Advice for an EMT in Nursing school - page 2

by A-fib

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Hi everyone! Yesterday I received the fruit of two years of difficult prerequisites: my final acceptance into NMSU's School of Nursing. I have very good grades from my prerequisites and feel great about starting Nursing.... Read More


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    I agree with others who have recommended nclex books. Learning the trick of answering the questions is the main part.
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    Wow two pages! Thanks to everyone for the advice! I am very thankful for it. I know that my school tries to incorporate NCLEX style questions into the exams but I will look into getting a study guide specifically for that. From what I'm told, this program has like a 94% first time pass rate on the NCLEX.

    I was told by a very experienced ER nurse that I would have to start thinking differently during nursing school. He said that I would need to stop being as problem focused and think more about long term, holistic treatment of the patient. Would you agree?
  3. 0
    Quote from A-fib
    Wow two pages! Thanks to everyone for the advice! I am very thankful for it. I know that my school tries to incorporate NCLEX style questions into the exams but I will look into getting a study guide specifically for that. From what I'm told, this program has like a 94% first time pass rate on the NCLEX.

    I was told by a very experienced ER nurse that I would have to start thinking differently during nursing school. He said that I would need to stop being as problem focused and think more about long term, holistic treatment of the patient. Would you agree?
    Yes, I agree with that. My husband is a firefighter/emt and the training is much different. Nursing school (at least in my program) only focused on emergency nursing through one unit in my last semester of school.

    I got this book before nursing school and read through the tips for studying and nclex style questions before starting the program: "Test Success: Test Taking Techniques For Beginning Nursing Students". I think it helped me a lot. In Fundamentals you are going to be learning the basics, like vital signs, fluid and electrolytes, pain and comfort, nursing process (assessment, interventions, etc), bed baths, medication pass, safety, stuff like that. Then after that you'll go into disease processes and interventions and assessment for these problems. That's when it gets more interesting. At least this is how my program was anyways.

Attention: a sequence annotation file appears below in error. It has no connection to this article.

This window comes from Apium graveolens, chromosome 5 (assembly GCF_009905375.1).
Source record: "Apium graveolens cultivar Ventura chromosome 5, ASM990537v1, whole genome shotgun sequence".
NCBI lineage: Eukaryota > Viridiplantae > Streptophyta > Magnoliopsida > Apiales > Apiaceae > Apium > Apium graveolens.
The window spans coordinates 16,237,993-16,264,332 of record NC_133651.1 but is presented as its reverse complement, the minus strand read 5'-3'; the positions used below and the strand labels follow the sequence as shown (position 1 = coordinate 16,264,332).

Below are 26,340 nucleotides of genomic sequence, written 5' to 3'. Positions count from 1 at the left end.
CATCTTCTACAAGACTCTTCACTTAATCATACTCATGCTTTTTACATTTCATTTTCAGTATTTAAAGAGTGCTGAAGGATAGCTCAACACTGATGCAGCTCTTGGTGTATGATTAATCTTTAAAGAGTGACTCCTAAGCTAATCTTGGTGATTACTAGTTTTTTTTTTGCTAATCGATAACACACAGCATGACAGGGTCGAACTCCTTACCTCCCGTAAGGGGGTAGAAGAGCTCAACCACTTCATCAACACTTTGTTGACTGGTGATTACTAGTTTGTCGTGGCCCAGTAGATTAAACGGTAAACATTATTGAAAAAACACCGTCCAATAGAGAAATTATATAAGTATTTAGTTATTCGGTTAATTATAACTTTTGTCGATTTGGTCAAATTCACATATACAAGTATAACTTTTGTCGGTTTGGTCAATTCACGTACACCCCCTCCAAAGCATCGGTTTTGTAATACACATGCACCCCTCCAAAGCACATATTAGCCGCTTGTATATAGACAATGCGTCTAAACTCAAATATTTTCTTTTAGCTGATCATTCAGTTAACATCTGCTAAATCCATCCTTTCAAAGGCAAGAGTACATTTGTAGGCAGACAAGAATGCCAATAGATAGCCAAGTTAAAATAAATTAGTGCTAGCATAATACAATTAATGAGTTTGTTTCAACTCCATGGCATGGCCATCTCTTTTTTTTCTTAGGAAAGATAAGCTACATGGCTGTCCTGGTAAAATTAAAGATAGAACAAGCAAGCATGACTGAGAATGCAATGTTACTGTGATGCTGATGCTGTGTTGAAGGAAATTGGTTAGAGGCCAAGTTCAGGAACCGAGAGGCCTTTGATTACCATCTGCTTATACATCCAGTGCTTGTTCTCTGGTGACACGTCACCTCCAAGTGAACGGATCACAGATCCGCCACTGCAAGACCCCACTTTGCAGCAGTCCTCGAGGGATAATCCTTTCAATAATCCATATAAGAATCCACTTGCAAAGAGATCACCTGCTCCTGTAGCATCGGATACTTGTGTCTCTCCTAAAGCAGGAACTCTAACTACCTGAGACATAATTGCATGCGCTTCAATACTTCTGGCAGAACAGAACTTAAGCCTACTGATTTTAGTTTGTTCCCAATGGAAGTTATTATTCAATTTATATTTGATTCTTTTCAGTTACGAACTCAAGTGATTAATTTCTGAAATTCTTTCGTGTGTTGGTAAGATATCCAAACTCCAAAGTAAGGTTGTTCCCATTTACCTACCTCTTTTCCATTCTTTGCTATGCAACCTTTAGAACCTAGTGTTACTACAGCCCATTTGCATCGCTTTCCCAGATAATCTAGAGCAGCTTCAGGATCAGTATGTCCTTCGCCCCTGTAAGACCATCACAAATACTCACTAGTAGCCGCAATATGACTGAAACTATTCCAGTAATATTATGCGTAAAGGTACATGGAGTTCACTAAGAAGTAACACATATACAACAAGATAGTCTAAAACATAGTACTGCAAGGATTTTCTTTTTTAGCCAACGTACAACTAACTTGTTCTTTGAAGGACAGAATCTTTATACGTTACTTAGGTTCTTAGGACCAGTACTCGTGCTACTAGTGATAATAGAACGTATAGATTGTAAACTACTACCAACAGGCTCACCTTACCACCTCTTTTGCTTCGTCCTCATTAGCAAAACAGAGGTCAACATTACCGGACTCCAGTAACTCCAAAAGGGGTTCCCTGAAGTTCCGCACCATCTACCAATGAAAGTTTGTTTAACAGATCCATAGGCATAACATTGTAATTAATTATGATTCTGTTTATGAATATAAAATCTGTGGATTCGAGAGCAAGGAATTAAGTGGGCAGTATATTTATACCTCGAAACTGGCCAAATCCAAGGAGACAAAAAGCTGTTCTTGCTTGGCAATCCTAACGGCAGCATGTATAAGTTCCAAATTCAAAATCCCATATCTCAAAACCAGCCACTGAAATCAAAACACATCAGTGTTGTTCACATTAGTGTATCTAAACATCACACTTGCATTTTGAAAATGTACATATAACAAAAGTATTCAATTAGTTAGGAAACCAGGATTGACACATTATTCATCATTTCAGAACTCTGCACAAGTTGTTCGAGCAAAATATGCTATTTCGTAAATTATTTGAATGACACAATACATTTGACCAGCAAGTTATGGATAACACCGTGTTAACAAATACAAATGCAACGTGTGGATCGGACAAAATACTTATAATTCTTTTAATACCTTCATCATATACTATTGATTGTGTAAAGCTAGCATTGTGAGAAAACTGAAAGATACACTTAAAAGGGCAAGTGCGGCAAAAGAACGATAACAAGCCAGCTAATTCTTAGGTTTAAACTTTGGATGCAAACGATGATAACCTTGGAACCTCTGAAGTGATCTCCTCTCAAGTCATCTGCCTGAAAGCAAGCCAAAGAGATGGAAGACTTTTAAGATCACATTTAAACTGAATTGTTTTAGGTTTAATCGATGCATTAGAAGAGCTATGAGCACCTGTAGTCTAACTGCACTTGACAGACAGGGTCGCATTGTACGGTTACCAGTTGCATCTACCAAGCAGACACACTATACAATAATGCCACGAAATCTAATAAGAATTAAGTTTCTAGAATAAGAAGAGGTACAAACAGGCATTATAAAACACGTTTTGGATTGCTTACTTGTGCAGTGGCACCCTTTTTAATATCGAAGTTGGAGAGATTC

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    That is actually one of the required texts in my program. I'm glad to hear that it was helpful.

    I think the assessment side of Fundamentals will go fairly well because of my experience. I'm just not especially excited about the CNA skills I will be taught this semester. Technically, as an EMT, bed baths and cleaning the patient after they have used the bedpan, etc is not in my scope of practice (something that EMT's in general are proud of) so I'm hoping it won't be too much of a problem for me to get over.
  5. 0
    Quote from A-fib
    I am a licensed EMT-Intermediate and have been working as a teacher's assistant at the community college as well as clinical preceptor for EMT students (in the ER) for about a year.
    The above will stand you in good stead. As a Clin Lab Asst./TA, you should already be thinking, "Why are we teaching XYZ? What are the consequential processes after the field intervention?" Some people have trouble with switching from interventional(EMS- we try to freeze the trauma or med problem where it is, and maybe re-gain some ground) to theraputic care(more generally Nsg- we are working towards attaining integrated homeostasis).

    EMTs that are taking the time to make the hospital stay easier for the patient, and the receiving RNs, are already thinking that way, tho' many do not. I.e., if your patient is aware and no longer "emergent", offering a bit of education to hopefully prevent/mitigate recurrence; not being an AC sticker, but practicing getting good distal forearm lines to prevent vessel trauma, and improve line patency over the next 3-4 weeks, etc.,etc..


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